Nietzsche: A Philosophy in Context

Francis Fukuyama in The New York Times:

Fukuyama-t_CA0-popup Context is particularly important in Nie­tzsche’s case because his life story was so dramatic. The young Friedrich (or Fritz, as he was known) was, by all accounts, simply the most brilliant student any of his formidable professors had ever encountered, going all the way back to his boarding school days at Pforta. His teacher of classical philology at Leipzig, Friedrich Ritschl, said that in his 39 years of teaching he had “never known a young man who has matured so early.” Nie­tzsche was awarded a doctorate at age 24 and a professorship at the University of Basel the same year; he was promoted to full professor at 25 — a feat not even Larry Summers could duplicate.

From a very early age, however, ­Nie­tzsche was afflicted with a host of maladies, including blinding headaches that would last for days, problems with his digestion that would leave him vomiting and bedridden, and a progressive blindness that allowed him to read, painfully, for only a couple of hours a day. So debilitating did these symptoms become that he was forced to give up his professorship at age 34, after which he withdrew into a solitary and nomadic life, traveling between Switzerland and the South of France in search of a climate that would marginally ease his suffering. His great works were written in the few days of lucidity that were permitted him between long bouts of physical disability, “On the Genealogy of Morals” having been composed for the most part in a mere three weeks in 1887.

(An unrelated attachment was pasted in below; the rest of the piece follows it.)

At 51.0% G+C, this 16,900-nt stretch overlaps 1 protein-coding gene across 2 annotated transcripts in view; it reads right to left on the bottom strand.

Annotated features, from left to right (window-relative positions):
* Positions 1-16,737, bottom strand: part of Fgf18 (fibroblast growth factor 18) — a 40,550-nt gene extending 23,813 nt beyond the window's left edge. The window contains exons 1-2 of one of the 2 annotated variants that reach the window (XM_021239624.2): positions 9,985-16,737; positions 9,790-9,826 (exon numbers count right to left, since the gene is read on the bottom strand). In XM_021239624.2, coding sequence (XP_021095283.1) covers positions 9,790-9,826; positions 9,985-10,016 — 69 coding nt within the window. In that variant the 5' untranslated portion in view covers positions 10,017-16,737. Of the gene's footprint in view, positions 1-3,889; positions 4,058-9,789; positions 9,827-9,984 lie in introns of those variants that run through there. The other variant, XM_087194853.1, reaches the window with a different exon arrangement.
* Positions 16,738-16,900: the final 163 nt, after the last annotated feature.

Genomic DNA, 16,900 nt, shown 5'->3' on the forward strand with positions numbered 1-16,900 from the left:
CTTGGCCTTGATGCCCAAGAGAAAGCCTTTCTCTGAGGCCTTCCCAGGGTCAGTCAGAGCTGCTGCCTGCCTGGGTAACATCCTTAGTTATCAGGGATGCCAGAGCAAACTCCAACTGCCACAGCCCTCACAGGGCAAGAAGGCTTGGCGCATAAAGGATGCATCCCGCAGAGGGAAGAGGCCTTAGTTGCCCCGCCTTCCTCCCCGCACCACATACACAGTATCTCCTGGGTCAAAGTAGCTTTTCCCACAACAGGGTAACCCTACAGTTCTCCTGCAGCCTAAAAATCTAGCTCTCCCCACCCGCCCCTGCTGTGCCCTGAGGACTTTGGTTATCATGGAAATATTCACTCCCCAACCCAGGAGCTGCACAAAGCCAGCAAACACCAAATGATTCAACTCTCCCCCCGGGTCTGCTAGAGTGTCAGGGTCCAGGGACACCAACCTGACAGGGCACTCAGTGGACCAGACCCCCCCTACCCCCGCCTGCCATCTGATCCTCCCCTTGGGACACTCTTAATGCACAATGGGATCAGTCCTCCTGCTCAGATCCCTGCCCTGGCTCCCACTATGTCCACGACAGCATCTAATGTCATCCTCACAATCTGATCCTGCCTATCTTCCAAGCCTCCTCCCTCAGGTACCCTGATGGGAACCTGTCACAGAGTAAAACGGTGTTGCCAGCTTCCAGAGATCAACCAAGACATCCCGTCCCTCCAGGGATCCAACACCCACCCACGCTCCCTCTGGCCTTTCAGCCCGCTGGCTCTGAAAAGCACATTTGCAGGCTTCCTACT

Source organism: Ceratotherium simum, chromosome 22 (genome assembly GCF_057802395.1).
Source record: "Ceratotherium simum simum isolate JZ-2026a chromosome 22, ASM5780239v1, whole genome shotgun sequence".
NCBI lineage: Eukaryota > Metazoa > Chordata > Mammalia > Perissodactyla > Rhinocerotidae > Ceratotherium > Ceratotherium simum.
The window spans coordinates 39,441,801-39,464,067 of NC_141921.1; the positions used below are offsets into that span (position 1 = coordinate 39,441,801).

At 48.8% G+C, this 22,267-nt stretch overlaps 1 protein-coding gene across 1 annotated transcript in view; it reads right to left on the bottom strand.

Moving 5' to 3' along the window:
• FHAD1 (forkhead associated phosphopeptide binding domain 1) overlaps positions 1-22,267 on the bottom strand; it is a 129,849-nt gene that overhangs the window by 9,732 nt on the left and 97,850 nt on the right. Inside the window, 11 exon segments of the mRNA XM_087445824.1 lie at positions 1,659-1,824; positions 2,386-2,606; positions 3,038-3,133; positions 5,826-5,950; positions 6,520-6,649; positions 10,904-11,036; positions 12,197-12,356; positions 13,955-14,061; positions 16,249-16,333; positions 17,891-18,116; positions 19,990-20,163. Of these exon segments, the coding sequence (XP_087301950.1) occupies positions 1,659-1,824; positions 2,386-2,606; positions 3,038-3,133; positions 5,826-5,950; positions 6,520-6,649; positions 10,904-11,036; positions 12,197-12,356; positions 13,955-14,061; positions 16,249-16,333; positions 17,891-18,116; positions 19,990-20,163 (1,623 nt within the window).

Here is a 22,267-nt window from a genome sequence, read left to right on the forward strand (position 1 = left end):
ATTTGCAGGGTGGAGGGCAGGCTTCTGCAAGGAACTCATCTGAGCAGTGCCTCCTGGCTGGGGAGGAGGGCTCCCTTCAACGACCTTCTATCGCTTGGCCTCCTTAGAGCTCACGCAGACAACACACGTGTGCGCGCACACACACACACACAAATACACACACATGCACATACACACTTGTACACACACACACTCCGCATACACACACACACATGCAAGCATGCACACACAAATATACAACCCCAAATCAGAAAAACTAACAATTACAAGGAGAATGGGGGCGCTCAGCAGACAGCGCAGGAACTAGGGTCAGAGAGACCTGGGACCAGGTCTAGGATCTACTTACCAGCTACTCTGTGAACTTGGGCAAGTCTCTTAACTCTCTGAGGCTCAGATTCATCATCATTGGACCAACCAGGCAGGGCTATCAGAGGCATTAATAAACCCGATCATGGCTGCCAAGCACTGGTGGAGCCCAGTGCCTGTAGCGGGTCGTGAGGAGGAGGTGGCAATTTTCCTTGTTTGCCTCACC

More here.